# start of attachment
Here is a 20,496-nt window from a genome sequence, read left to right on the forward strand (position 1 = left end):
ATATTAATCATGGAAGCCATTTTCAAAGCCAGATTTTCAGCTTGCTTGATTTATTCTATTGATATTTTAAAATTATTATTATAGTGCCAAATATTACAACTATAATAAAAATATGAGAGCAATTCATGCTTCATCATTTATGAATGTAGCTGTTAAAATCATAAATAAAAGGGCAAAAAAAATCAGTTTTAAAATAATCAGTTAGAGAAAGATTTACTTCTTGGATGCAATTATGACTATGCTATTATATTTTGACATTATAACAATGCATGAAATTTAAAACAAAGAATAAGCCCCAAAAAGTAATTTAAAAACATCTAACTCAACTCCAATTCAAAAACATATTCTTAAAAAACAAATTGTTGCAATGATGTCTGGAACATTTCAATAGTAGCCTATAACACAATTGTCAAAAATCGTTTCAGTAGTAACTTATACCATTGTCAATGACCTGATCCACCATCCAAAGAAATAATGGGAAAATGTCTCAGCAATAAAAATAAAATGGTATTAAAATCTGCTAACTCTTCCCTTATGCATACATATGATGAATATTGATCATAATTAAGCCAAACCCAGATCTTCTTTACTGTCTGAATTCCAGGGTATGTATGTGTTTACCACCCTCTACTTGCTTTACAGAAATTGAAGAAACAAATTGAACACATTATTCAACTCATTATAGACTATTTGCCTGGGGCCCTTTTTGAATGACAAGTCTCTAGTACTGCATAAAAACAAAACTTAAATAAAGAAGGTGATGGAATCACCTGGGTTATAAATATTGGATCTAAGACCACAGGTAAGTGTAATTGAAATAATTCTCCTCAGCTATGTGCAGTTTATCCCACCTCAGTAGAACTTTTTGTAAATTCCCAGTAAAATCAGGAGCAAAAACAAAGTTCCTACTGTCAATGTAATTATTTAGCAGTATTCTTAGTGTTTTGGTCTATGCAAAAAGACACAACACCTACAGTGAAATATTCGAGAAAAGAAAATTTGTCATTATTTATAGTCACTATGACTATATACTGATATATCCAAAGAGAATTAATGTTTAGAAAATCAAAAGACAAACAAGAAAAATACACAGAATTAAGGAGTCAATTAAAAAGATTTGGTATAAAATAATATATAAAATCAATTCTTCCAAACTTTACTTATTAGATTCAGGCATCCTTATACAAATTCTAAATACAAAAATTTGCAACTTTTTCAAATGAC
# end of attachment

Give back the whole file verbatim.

Here is a 20,496-nt window from a genome sequence, read left to right on the forward strand (position 1 = left end):
ATATTAATCATGGAAGCCATTTTCAAAGCCAGATTTTCAGCTTGCTTGATTTATTCTATTGATATTTTAAAATTATTATTATAGTGCCAAATATTACAACTATAATAAAAATATGAGAGCAATTCATGCTTCATCATTTATGAATGTAGCTGTTAAAATCATAAATAAAAGGGCAAAAAAAATCAGTTTTAAAATAATCAGTTAGAGAAAGATTTACTTCTTGGATGCAATTATGACTATGCTATTATATTTTGACATTATAACAATGCATGAAATTTAAAACAAAGAATAAGCCCCAAAAAGTAATTTAAAAACATCTAACTCAACTCCAATTCAAAAACATATTCTTAAAAAACAAATTGTTGCAATGATGTCTGGAACATTTCAATAGTAGCCTATAACACAATTGTCAAAAATCGTTTCAGTAGTAACTTATACCATTGTCAATGACCTGATCCACCATCCAAAGAAATAATGGGAAAATGTCTCAGCAATAAAAATAAAATGGTATTAAAATCTGCTAACTCTTCCCTTATGCATACATATGATGAATATTGATCATAATTAAGCCAAACCCAGATCTTCTTTACTGTCTGAATTCCAGGGTATGTATGTGTTTACCACCCTCTACTTGCTTTACAGAAATTGAAGAAACAAATTGAACACATTATTCAACTCATTATAGACTATTTGCCTGGGGCCCTTTTTGAATGACAAGTCTCTAGTACTGCATAAAAACAAAACTTAAATAAAGAAGGTGATGGAATCACCTGGGTTATAAATATTGGATCTAAGACCACAGGTAAGTGTAATTGAAATAATTCTCCTCAGCTATGTGCAGTTTATCCCACCTCAGTAGAACTTTTTGTAAATTCCCAGTAAAATCAGGAGCAAAAACAAAGTTCCTACTGTCAATGTAATTATTTAGCAGTATTCTTAGTGTTTTGGTCTATGCAAAAAGACACAACACCTACAGTGAAATATTCGAGAAAAGAAAATTTGTCATTATTTATAGTCACTATGACTATATACTGATATATCCAAAGAGAATTAATGTTTAGAAAATCAAAAGACAAACAAGAAAAATACACAGAATTAAGGAGTCAATTAAAAAGATTTGGTATAAAATAATATATAAAATCAATTCTTCCAAACTTTACTTATTAGATTCAGGCATCCTTATACAAATTCTAAATACAAAAATTTGCAACTTTTTCAAATGAC